Senior services program leaving stateBy Brent Curtis
STAFF WRITER | January 12,2013A program that helps seniors in Rutland and Chittenden counties maintain their independence will close this spring.
Five years after opening offices in Colchester and Rutland, PACE Vermont announced Friday it will close its offices and leave the state by March 31.
The program, whose name stands for the Program of All-inclusive Care for the Elderly, has provided medical and supportive care for seniors with chronic needs in other states for decades.
But the nonprofit program, which receives state and federal funds, didn’t begin providing services in Vermont until 2007 when offices opened in Rutland City and Colchester, according to Wayne Olson, senior vice president of Volunteers of America, the Minnesota-based company that oversees PACE Vermont.
During its operations in Vermont, PACE has served roughly 350 seniors with nursing care requirements, including a current caseload of 75 clients in Rutland and 60 in Colchester.
While the numbers served may seem significant, Olson said the company needed many more clients to achieve financial stability in Vermont.
“Throughout our history we’ve had challenges with enrollment increases,” he said. “There hasn’t been a point in our history when we were in balance. We always had more expenses and liability than reimbursements.”
Olson added, “Eventually, the expenses were too high. The decision was reached a week ago that we would have to close.”
That decision started a series of conversations with the organization’s clients and other senior care providers in Chittenden and Rutland counties to arrange for transitions to other programs.
In Chittenden County, PACE clients in need of case management are being referred to the Champlain Valley Agency on Aging while in Rutland those same clients are being instructed to call the Southwestern Council on Aging.
Rutland Area Visiting Nurse Association & Hospice is also preparing to help seniors who will be phased out of PACE during the next 2½ months.
“RAVNAH is already stepping in to help with patients,” said RAVNAH spokeswoman Laura Vien. “Anytime an organization or service that extends services to a vulnerable population closes, it’s a loss.”
Olson said the closing will also leave 85 nurses, dietitians, drivers and other support staff employed by PACE without jobs — although he said he hoped many of the company’s employees wouldn’t be out of work for long.
“We’re anticipating that some of our staff will be hired by the other agencies who will absorb our clients,” he said.
Olson said he had no doubt that other senior support services would be able to add those receiving help from PACE. In fact, he said that competition with those other services, which had been caring for Vermont’s senior population long before PACE arrived, was a major factor in his organization’s struggles.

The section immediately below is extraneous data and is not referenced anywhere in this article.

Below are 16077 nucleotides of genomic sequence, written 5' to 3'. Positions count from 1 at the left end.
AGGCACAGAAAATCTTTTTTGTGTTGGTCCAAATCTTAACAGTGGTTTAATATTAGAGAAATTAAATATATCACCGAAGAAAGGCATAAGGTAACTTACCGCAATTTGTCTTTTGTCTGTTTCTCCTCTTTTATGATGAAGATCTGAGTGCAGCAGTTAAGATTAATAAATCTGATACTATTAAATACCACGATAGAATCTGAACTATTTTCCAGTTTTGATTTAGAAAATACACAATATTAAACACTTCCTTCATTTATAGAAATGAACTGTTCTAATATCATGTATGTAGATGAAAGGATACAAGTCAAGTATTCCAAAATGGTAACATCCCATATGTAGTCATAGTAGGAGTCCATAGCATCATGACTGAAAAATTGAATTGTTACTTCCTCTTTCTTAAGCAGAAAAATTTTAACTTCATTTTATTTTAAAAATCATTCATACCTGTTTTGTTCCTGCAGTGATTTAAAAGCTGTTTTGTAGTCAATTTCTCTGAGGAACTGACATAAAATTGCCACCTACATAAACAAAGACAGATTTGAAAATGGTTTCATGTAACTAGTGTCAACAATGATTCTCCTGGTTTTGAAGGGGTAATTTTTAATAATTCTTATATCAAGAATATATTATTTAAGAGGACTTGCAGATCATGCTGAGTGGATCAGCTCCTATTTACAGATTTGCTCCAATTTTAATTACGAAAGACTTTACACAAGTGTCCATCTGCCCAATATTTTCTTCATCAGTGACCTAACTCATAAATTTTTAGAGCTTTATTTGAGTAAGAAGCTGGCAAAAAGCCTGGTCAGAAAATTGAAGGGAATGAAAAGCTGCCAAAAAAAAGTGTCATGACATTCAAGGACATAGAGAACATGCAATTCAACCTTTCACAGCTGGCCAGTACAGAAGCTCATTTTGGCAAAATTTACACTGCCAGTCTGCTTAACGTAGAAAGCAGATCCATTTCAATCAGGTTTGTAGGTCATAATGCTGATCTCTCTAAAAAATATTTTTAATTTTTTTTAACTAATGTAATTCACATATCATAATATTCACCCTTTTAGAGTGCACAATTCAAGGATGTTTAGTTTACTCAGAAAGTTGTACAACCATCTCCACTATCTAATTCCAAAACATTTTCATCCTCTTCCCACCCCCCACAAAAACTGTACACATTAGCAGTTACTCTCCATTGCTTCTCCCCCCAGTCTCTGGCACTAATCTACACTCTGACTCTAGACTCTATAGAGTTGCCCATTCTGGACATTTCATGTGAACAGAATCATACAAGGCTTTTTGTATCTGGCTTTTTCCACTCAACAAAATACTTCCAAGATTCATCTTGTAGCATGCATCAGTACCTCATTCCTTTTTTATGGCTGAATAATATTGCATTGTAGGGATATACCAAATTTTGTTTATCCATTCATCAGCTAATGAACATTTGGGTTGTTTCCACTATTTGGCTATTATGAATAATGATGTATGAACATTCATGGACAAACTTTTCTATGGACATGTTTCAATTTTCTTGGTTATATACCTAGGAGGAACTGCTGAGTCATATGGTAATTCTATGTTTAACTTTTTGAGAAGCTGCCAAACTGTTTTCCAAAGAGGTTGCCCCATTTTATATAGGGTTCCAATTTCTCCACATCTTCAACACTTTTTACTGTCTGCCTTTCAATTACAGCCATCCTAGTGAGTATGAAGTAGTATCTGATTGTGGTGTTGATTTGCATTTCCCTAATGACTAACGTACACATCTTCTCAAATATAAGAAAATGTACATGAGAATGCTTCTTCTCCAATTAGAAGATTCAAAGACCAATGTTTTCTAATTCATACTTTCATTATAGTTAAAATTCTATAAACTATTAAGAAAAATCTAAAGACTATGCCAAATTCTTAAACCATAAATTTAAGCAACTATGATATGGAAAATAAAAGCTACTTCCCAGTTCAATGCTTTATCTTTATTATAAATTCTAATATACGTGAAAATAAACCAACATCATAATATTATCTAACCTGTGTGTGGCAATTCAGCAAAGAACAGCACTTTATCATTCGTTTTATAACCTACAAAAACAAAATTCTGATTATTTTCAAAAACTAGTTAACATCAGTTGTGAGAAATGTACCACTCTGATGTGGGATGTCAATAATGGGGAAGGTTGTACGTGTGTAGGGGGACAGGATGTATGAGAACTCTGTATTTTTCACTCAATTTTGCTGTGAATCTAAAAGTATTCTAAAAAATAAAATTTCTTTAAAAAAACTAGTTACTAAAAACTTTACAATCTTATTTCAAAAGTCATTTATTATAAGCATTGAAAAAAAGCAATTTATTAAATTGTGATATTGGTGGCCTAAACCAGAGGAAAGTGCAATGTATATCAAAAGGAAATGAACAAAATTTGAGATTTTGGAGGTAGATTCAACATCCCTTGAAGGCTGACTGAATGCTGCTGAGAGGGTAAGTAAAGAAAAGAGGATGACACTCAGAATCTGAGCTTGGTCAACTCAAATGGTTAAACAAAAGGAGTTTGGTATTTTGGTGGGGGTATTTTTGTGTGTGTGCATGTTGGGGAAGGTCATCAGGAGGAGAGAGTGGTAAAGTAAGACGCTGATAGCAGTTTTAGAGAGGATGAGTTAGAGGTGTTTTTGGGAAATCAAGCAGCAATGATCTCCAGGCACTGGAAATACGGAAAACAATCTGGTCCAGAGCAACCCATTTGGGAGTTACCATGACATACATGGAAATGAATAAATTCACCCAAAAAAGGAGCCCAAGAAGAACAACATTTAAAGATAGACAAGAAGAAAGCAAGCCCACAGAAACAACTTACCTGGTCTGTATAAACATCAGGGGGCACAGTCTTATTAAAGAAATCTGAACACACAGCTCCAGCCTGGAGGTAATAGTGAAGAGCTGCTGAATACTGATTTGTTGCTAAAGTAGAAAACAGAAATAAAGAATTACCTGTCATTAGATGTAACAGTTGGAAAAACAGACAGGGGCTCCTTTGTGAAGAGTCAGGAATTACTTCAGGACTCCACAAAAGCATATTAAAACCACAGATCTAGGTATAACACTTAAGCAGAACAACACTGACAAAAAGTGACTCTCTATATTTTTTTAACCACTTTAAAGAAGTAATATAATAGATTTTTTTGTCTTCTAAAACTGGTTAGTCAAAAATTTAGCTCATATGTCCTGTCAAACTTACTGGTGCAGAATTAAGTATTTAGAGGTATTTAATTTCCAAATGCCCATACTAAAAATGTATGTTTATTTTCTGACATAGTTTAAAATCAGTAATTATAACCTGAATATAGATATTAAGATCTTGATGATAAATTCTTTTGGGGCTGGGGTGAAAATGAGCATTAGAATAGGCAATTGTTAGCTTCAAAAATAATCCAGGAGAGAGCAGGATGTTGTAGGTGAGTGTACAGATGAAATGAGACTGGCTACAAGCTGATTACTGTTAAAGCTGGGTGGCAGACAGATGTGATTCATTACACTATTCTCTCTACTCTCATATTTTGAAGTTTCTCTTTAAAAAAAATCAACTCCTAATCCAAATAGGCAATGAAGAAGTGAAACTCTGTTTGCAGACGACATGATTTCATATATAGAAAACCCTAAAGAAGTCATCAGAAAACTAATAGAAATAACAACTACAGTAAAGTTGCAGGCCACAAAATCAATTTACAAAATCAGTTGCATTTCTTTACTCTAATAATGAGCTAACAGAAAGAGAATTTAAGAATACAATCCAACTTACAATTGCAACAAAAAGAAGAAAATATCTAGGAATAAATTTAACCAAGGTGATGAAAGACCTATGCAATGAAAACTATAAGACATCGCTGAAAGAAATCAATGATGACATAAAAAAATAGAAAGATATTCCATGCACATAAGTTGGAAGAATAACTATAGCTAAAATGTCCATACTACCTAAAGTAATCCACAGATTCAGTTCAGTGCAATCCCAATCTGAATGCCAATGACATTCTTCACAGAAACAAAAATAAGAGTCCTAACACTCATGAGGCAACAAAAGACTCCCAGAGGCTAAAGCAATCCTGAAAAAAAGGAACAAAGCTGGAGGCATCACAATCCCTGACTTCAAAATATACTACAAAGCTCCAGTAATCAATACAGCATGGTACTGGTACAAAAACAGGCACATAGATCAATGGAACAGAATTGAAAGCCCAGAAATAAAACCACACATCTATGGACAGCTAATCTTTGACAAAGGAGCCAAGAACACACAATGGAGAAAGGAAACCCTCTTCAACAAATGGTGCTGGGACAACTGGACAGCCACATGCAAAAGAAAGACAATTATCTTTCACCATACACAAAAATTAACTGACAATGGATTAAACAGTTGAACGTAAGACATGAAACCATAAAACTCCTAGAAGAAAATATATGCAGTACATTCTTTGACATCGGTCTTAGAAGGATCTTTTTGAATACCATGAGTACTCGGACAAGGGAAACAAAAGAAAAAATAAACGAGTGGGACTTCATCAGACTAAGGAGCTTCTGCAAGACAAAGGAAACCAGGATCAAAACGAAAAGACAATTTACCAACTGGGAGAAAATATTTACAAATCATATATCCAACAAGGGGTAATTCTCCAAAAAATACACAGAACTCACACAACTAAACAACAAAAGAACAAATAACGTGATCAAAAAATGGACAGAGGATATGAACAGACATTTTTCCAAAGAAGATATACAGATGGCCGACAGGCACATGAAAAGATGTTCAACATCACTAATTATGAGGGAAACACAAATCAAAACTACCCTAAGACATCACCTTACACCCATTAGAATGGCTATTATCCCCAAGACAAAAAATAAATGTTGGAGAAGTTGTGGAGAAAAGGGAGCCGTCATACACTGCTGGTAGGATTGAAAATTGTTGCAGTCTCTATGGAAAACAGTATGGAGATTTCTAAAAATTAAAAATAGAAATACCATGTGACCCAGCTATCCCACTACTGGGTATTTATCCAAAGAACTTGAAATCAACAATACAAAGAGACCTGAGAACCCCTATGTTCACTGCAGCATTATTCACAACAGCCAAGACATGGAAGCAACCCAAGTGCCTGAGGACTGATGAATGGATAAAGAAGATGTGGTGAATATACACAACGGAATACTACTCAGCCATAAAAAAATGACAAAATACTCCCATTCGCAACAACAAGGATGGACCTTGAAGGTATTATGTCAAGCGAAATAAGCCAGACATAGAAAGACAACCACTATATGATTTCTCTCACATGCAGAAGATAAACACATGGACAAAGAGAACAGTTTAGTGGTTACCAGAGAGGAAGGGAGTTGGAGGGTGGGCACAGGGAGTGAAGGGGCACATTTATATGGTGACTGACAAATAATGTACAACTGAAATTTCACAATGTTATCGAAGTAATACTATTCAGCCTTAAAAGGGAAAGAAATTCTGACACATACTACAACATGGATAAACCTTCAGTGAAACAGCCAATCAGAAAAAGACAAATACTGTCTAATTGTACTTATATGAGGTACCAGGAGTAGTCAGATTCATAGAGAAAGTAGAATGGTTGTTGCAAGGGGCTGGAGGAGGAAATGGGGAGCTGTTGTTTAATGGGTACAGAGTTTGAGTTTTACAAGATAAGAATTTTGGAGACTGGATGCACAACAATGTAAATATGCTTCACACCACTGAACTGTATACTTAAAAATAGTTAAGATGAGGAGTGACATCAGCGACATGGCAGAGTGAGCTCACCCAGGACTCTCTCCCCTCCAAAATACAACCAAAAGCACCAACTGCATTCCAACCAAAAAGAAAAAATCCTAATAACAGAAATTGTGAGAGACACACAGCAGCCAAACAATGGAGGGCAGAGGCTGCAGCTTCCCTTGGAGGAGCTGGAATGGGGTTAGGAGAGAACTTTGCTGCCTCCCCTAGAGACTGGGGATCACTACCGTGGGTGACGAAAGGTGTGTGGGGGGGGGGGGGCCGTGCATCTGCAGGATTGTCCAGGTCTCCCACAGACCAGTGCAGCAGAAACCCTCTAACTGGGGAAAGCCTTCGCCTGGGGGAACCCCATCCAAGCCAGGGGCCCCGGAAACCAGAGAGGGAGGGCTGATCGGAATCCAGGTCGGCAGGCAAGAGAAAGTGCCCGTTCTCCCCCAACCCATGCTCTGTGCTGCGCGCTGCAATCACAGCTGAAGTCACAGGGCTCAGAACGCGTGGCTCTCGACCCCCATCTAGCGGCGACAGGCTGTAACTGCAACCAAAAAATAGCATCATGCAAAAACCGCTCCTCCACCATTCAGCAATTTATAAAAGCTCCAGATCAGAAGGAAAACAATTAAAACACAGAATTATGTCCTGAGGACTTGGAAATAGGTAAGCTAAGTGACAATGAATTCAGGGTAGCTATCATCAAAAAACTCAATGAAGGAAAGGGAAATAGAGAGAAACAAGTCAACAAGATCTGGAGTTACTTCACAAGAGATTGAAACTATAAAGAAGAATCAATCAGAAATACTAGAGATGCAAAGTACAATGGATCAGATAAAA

“We believe there’s enough services here to provide a safety net, certainly,” Olson said. “The closing was a very difficult decision to reach but it wasn’t a sudden decision. We came to it cumulatively over time.”
@rutlandherald.comMORE IN Local & StatePITTSFORD — Dozens of puppies and grown dogs were brought to the Rutland County Humane Society... Full Story
- Most Popular
- Most Emailed
- RICHARD'S POOR ALMANACK: On this day 1739, 'Richard Palmer' identified in prison at York Castle as the notorious outlaw DICK TURPIN; IN 1836, Battle of the Alamo begins near San Antonio de Bexar, Texas; 1896, the Tootsie Roll invented by LEO HIRSCHFELD.
- RICHARD'S POOR ALMANACK: On this day in 1472, Orkney, Shetland islands put up as collateral by Norway to Scotland in lieu of dowry for MARGARET OF DENMARK on her marriage with JAMES III, king of Scotland; 1962, JOHN GLENN first American to orbit Earth.
- TOMORROW'S HEADLINES TODAY: City mayoral candidates debate campaign issues; Hartford, Conn., woman still missing; Neal Goswami reports attempts to legislate suicide; local woman loses 100 pounds through TOPS program.
- RICHARD'S POOR ALMANACK: On this day in 1878, JOHN TUNSTALL murdered near Lincoln, New Mexico, by the outlaw JESSE EVANS; in 1930, ELM FARM OLLIE first cow to fly in aircraft, first to be milked airborne; 1955, nuke test WASP; '79, snow in Sahara.
- TOMORROW'S HEADLINES TODAY: Rutland Herald News Editor Alan J. Keays and staff writer Gordon Dritschilo discuss stories planned for the February 18, 2015, edition of the newspaper: Winter budgets maxed, legal marijuana, Springfield bank job, USPS slowdown
- RICHARD'S POOR ALMANACK: On this day in 1249 AD, ANDRE of LONGJUMEAU is dispatched by LOUIS IX of France to meet the KHAGAN, ruler of the Mongol Empire; in 1804, during 1st Barbary War, STEPHEN DECATUR scuttles the pirate-held USS Philadelphia in Tripoli.